To help promote the new Pawell Huelle book, The Last Supper, that’s forthcoming from Serpent’s Tail, Polish Writing has translated and posted a two-part interview (I, II) with Huelle which originally appeared in Gazeta Wyborcza:
Violetta Szostak: I’m rather nervous about this interview…
Paweł Huelle: Why should you be nervous, I should be nervous, it’s me they would like to kill…
Because of this book?
It’s not as bad as that!
I have written a contemporary novel. Maybe partly because critics were always saying that my novels are escapist, I thought: OK, now I will present you with a contemporary novel ‘par excellence’.
And references to living people? This is an approach that to different degrees has been used by many writers before me. One can give as an example ‘The Wedding’ by Wyspianski – which doesn’t mean I am comparing myself to Wyspianski!
The book is written fairly bluntly, because I think that we find ourselves in a moment of crisis, linked with postmodernism. We’ve lost our goals, our centre; we have fallen off the right track, and can’t create a new one. I didn’t originate this diagnosis, but I’m a participant in this crisis, it’s happened to me, so I am reacting and asking some questions. My book is fairly pessimistic, it doesn’t give a recipe to overcome this situation. I think that it is necessary to make oneself conscious of it, because a large number of us don’t realise that we are in such a difficult, strange situation.
Though far from the most convincing reason to read literature in translation, one common side effect is learning of another culture, of its history. Within that, and a stronger motivation to read, is the discovery of stories not possible within. . .
Despite cries that literature is dead, dying, and self-replicating in the worst way, once in a while a book comes along to remind readers that there’s still a lot of surprise to be found on the printed page. To be. . .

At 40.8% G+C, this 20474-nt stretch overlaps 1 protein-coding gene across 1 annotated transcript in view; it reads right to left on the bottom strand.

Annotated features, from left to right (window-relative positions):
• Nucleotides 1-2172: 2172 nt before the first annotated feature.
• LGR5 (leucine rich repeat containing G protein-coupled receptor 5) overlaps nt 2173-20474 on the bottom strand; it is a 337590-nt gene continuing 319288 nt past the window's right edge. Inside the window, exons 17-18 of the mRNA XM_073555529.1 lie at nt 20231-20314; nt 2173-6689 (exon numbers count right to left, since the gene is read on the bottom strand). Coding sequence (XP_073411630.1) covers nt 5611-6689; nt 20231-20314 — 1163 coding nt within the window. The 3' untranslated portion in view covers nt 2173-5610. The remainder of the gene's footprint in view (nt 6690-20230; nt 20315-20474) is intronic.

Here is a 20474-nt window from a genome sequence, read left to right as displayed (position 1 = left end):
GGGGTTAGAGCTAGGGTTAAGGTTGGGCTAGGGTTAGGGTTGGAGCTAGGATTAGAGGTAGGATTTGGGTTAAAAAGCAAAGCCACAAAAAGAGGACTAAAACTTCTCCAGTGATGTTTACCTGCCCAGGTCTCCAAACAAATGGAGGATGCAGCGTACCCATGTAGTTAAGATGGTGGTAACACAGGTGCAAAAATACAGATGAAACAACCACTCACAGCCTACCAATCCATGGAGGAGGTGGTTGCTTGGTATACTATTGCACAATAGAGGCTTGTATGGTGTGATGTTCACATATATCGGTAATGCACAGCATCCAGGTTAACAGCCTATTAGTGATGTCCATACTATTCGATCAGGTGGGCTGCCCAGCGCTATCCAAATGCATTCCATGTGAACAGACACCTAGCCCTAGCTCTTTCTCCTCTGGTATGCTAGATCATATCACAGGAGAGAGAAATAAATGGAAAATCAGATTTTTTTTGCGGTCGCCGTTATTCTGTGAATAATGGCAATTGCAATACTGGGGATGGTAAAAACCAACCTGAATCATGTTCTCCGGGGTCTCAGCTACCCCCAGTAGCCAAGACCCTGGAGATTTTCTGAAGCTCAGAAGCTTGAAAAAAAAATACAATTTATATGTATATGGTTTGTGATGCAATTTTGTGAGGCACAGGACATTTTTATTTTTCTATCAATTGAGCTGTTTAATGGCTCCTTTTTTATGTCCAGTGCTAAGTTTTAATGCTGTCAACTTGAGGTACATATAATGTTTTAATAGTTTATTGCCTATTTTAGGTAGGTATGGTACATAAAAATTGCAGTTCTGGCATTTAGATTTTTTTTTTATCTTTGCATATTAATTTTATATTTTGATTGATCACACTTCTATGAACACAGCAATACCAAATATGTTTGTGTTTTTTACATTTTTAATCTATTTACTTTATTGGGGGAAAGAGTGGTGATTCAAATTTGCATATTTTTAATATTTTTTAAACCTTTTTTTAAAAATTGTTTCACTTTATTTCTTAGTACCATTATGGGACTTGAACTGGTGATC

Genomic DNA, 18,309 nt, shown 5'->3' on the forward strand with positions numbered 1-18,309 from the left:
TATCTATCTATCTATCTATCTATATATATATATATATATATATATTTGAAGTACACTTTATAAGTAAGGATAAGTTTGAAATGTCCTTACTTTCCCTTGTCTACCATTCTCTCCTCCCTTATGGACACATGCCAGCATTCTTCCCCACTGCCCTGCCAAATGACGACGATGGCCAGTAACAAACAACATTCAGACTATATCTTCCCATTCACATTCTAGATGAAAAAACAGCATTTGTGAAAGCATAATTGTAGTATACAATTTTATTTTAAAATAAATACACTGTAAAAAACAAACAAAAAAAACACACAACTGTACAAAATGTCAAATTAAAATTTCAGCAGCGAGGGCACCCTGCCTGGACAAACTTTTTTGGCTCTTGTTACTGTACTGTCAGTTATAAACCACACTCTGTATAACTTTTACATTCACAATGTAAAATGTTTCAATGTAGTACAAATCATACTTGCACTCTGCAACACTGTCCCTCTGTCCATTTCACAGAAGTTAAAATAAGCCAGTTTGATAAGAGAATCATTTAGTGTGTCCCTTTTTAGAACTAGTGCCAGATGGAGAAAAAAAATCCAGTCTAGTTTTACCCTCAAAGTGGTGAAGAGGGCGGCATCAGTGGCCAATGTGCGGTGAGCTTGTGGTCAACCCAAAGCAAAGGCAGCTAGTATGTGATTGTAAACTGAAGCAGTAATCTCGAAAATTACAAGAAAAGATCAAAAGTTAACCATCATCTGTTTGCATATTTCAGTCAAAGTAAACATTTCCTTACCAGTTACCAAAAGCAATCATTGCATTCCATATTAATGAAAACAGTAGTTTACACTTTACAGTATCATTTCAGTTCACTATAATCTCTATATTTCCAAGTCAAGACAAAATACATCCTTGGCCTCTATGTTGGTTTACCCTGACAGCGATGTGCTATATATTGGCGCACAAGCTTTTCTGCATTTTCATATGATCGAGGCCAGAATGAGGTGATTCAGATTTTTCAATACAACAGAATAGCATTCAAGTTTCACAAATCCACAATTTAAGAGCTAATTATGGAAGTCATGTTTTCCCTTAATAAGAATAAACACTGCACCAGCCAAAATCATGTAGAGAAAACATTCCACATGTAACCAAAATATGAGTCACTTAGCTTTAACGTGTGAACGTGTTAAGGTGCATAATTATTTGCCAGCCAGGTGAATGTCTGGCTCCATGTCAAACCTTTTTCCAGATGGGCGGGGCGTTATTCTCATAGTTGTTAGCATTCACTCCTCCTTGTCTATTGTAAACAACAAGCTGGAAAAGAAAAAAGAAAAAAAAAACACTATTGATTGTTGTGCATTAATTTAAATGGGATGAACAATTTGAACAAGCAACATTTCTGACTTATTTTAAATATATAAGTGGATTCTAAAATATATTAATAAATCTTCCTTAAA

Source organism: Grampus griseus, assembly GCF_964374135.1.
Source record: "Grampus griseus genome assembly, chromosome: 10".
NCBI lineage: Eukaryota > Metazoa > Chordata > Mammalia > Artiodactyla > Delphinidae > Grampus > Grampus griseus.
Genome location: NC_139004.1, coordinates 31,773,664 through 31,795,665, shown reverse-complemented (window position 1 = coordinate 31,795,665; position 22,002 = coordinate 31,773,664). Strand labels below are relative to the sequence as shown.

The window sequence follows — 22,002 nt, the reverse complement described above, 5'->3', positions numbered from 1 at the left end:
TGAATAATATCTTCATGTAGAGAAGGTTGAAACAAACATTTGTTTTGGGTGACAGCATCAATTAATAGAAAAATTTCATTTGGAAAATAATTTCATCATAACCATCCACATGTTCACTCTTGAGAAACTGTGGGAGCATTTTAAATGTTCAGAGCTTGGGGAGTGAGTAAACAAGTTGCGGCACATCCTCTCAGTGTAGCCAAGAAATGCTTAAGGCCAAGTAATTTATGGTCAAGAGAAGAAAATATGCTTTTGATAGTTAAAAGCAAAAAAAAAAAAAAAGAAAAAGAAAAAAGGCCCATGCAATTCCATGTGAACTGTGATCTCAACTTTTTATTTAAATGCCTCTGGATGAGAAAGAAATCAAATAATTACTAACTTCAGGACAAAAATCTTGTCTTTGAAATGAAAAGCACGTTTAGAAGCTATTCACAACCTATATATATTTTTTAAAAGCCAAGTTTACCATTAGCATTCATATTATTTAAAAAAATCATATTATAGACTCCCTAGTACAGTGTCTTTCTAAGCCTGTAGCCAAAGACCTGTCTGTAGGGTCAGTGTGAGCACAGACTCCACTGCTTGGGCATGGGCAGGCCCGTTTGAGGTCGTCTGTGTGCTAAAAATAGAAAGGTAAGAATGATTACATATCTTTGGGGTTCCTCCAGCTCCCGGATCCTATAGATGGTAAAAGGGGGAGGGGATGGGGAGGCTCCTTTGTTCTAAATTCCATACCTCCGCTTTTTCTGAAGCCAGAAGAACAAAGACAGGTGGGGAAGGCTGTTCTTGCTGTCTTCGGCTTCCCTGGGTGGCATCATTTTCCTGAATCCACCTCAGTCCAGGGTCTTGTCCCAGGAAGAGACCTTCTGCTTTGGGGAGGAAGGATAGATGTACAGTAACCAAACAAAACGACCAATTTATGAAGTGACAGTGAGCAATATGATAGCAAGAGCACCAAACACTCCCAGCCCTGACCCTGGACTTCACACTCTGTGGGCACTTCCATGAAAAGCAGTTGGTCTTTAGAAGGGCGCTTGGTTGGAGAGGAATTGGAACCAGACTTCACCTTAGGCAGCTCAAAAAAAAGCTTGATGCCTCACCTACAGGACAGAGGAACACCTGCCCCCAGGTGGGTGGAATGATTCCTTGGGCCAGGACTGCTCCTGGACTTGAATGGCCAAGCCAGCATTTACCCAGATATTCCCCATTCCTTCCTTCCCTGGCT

“I was small. And my village was small, I came to know that in time. But when I was small it was big for me, so big that when I had to cross it from one end to the other,. . .
A few weeks after moving into a farm house in the Welsh countryside, Emilie, an expatriate from the Netherlands, starts to think about her uncle. This uncle tried to drown himself in a pond in front of the hotel where. . .
Think back to the last adventure- or action-type book you read. Wasn’t it cool? Didn’t it make you want to do things, like learn to shoot a crossbow, hack complicated information systems, travel to strange worlds, take on knife-wielding thugs,. . .
In Aira’s Shantytown, while we’re inside the characters’ heads for a good portion of the story, the voice we read on the page is really that of Aira himself, as he works out the plot of the book he’s writing.. . .
Noir is not an easy genre to define—or if it once was, that was a long time ago, in a galaxy far, far away; as a quick guess, maybe Silver Lake, Los Angeles, 1935. When two books as different as. . .
Some time ago I read this phrase: “The page is the only place in the universe God left blank for me.”
Pedro Mairal’s short novel The Missing Year of Juan Salvatierra is more about these blank spaces than the usual full. . .
“What if even in the afterlife you have to know foreign languages? Since I have already suffered so much trying to speak Danish, make sure to assign me to the Polish zone . . .”
So reads a typical aphoristic “poem”. . .
If you somehow managed to overlook the 2012 translation of Andrés Neuman’s breathtaking Traveler of the Century (and woe betide all whom continue to do so), you now have two exceptional works of fiction from the young Argentine virtuoso demanding. . .